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|Title: ||A Study of the Local Design Modifications on Imported Heavy Vehicles in Ghana|
|Authors: ||Adedamola, Adewale|
|Issue Date: ||14-Jul-2009|
|Abstract: ||In Ghana, it is common practice to modify imported heavy vehicles to suit the owners intended purpose and sometimes the environmental conditions, nature and design of the roads. Some of these modifications include conversion from cargo to tipper truck, lengthening and shortening of trailer bed, reassembling or repair of cracked or broken leaf springs, increasing the bucket capacity of trucks, and modifying vehicle structure to work with available spare parts. This thesis presents findings of a study of the various design modifications on imported heavy vehicles at Suame Magazine in Kumasi, a large informal site where major vehicle modifications and repairs are carried out.
The motive for the modifications is mainly economic.
These modifications are carried out by artisans with little or no background in automobile sciences. Due to the very informal nature of the operations of the artisans and their general suspicion of researchers trying to study their activities, data had to be collected by observation supplemented by interviews in the few cases where the artisans agreed to be interviewed.
Some of the materials used were badly corroded and some had visible cracks. Welded joints were of poor quality due to the presence of cavities, cracks and solid inclusions that resulted from poor surface preparation before welding. The research also observed illegal act of welding leaf springs, mismatch of leafs during re-assembly and lack of compatibility checks among associated leaf spring assembly as common practice among the artisans and these practices could be causes of failure during vehicle operation. Modifications, involving lengthening of vehicle chassis, which are also illegal, were also observed. Where modifications were made to increase the gross vehicle weight the engine capacity was not increased nor the brakes redesigned to match the new weight.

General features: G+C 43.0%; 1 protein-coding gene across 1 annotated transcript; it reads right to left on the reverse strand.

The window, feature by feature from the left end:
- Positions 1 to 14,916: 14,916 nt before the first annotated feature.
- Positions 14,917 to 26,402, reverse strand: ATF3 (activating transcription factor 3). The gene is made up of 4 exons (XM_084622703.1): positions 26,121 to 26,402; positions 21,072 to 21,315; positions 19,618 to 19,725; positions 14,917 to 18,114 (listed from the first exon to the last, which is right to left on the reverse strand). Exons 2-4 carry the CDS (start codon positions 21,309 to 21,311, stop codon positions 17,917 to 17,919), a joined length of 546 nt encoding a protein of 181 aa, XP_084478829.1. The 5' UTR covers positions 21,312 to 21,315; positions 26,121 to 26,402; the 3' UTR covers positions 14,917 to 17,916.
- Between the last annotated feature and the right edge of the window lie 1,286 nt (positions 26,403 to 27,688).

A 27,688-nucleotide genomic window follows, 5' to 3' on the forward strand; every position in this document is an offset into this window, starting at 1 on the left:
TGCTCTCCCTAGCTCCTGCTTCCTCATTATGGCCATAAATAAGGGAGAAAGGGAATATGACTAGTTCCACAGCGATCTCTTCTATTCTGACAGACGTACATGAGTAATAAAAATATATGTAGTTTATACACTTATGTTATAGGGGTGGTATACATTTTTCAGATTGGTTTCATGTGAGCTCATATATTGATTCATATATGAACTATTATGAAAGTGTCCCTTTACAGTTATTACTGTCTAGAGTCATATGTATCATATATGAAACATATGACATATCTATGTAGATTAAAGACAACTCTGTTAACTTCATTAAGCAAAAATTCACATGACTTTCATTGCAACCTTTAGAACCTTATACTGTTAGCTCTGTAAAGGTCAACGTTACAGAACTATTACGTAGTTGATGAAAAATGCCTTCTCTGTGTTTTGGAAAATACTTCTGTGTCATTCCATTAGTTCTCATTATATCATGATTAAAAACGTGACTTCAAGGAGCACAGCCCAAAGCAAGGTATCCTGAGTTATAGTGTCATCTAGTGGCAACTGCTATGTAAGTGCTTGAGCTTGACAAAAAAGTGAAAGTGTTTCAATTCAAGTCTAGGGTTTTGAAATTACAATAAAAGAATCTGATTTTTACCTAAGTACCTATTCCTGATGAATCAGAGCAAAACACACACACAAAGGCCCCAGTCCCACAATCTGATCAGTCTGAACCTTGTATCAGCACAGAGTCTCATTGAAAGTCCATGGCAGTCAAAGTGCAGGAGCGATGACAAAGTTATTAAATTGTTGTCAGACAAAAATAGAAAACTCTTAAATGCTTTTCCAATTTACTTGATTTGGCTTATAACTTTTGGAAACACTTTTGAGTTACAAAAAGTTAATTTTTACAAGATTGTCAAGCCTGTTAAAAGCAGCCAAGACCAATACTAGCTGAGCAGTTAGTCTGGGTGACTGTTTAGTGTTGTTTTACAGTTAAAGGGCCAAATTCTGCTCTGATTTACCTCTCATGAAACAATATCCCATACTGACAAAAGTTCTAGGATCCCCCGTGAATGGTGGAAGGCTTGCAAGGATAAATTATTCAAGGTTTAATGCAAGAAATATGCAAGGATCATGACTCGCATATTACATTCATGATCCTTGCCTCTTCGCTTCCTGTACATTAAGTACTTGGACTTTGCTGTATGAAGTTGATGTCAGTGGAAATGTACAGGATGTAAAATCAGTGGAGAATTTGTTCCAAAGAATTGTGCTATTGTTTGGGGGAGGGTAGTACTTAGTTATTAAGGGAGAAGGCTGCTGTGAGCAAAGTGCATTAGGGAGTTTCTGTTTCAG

Absence of proper documentation of the modifications done and the unavailability of the manufacturer’s vehicle documents make it difficult for the Driver and Vehicle Licensing Authority (the DVLA) to check the legality of most of the modifications. Comparison of the modifications done at Suame with international guidelines for heavy vehicle modifications showed serious implications for safety. There is little communication between the Ghana Standards Board, the Driver and Vehicle Authority and the artisans who carry out the modifications.|
|Description: ||A Thesis submitted to the Department of Mechanical Engineering,Kwame Nkrumah University of Science and Technology
in Partial Fulfillment of the Requirements for the Degree of MASTERS OF SCIENCE,
Faculty of Mechanical and Agric Engineering,
|Appears in Collections:||College of Engineering|
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